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Article
Publication date: 20 September 2017

Boris Orlowsky, Pierluigi Calanca, Irshad Ali, Jawad Ali, Agustin Elguera Hilares, Christian Huggel, Inamullah Khan, Raphael Neukom, Arjumand Nizami, Muhammad Abbas Qazi, Carmenza Robledo, Mario Rohrer, Nadine Salzmann and Kaspar Schmidt

Although the importance of climate change is generally acknowledged, its impacts are often not taken into account explicitly when planning development projects. This being…

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Abstract

Purpose

Although the importance of climate change is generally acknowledged, its impacts are often not taken into account explicitly when planning development projects. This being due to limited resources, among others, this paper aims to propose a simple and low-cost approach to assess the viability of human activities under climate change.

Design/methodology/approach

Many human activities are feasible only within a narrow range of climatic conditions. Comparing such “climate corridors” with future climate projections provides an intuitive yet quantitative means for assessing needs for, and the viability of, adaptation activities under climate change.

Findings

The approach was tested within development projects in Pakistan, Peru and Tajikistan. The approach was shown to work well for forestry and agriculture, indicating positive/negative prospects for wheat in two districts in Pakistan, temperature constraints for maize in Peru and widening elevation ranges for walnut trees in Tajikistan.

Practical implications

Climate corridor analyses feed into the preparation of Local Adaptation Plans of Action in Pakistan.

Originality/value

The simplicity and robustness of climate corridor analysis allow for efficient analysis and communication of climate change impacts. It works when data availability is limited, but it can as well accommodate a wide range of complexities. It has proven to be an effective vehicle for mainstreaming climate change into adaptation planning.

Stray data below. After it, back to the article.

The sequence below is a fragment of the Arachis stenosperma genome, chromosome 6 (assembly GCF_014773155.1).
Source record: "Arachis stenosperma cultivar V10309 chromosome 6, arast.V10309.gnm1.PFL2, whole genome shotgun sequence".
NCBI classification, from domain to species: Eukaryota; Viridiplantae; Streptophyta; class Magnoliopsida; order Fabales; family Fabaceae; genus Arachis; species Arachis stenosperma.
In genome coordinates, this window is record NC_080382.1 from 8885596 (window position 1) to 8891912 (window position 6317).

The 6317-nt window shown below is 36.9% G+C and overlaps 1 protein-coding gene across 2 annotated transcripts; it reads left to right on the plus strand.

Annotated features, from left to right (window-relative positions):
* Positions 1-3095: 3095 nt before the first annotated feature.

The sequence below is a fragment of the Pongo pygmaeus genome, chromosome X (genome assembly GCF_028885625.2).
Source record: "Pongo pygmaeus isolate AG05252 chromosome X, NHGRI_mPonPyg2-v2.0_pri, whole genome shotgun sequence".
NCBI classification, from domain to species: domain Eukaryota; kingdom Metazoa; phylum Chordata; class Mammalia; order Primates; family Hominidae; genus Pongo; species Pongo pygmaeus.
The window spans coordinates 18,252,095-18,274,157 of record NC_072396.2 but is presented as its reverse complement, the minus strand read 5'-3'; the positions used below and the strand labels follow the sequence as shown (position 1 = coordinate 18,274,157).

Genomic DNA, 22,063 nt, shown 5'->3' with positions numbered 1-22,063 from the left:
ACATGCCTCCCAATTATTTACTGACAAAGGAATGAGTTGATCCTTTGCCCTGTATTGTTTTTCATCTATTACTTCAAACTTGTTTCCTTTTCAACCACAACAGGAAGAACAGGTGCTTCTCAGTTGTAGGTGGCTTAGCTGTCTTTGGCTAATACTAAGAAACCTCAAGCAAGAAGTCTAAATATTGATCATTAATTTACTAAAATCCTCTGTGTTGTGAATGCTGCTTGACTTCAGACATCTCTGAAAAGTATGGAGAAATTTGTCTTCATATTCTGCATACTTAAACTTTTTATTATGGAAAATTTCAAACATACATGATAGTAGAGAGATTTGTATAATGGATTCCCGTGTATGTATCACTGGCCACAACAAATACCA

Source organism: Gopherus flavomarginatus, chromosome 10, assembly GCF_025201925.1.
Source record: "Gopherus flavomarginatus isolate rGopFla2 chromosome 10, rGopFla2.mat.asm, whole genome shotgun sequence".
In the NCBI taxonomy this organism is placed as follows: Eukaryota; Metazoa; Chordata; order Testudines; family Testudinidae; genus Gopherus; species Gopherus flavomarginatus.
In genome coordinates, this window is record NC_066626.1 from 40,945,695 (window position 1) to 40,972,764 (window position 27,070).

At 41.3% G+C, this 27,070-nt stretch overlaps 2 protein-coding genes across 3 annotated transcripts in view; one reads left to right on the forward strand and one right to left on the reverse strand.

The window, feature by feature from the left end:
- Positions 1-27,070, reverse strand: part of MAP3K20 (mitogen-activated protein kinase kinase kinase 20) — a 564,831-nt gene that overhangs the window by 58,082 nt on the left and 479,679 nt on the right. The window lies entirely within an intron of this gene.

Details

International Journal of Climate Change Strategies and Management, vol. 9 no. 6
Type: Research Article
ISSN: 1756-8692

Keywords

Article
Publication date: 4 November 2014

Norasmah Othman and Hariyaty Ab Wahid

The purpose of this paper is to identify social entrepreneurship dimensions that emphasize the specific personal characteristics of social entrepreneurs (SPCSE) and social…

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Abstract

Purpose

The purpose of this paper is to identify social entrepreneurship dimensions that emphasize the specific personal characteristics of social entrepreneurs (SPCSE) and social entrepreneurship organization (SEO) among students in higher education institutions who are active participants of the Students in Free Enterprise (SIFE) program in Malaysia.

Design/methodology/approach

Quantitative approaches and instruments were used to analyze the profile of social entrepreneurship in this cross-sectional survey study, which involved 394 active SIFE students in Malaysia in 2011. The Statistical Package for Social Sciences (SPSS) was used to analyze the data and describe the SIFE student's SPCSE and SEO.

Findings

The social entrepreneurship of the SIFE students was high, with a dominant SEO. However, the dimensions of SPCSE need to be applied effectively to the students involved, whose social entrepreneurship was merely moderate. There was a strong positive relationship between SPCSE and SEO of SIFE students, with a Pearson correlation coefficient of 0.73.

Research limitations/implications

It is recommended that further longitudinal research be conducted to assess the depth of the impact of social entrepreneurship on SIFE students. In this manner, more useful information related to the impact can be leveraged to improve the pattern of the social entrepreneurship program.

Practical implications

The SIFE participants’ social entrepreneurship profile can be used by the Ministry of Higher Education in formulating social entrepreneurship policy for higher education institutions. The Malaysia SIFE Foundation and the administrators of higher education institutions should encourage more university students to participate in SIFE program to increase the number of social entrepreneurs who will help solve social, economic, and environmental problems.

Originality/value

There has been no discussions of the social entrepreneurship programs in Malaysia. This paper attempts to fill the current gap.

Article
Publication date: 19 September 2019

Bushra Rahim

Devolution of fiscal and administrative autonomy to public schools is a global phenomenon now. Various models of school autonomy have been adopted both in developing and…

Abstract

Purpose

Devolution of fiscal and administrative autonomy to public schools is a global phenomenon now. Various models of school autonomy have been adopted both in developing and developed countries. The purpose of this paper is to explore the impact of devolution of fiscal autonomy to public primary schools through Parent–Teacher Councils (PTCs) on retention of primary school children in the Khyber Pakhtunkhwa (KP) province, Pakistan.

Design/methodology/approach

Two sources of data were used to analyze the research question: Education Management Information System for the years 2006–2011 and 2007–2012, and a specially designed survey questionnaire used to compile information about PTCs from 222 public primary schools in the KP Province. Multiple linear regressions were conducted to examine whether PTC reforms are related to retention rates. An education production function approach was used to examine the effect of “inputs” (PTC reform) on “outputs” (retention).

Findings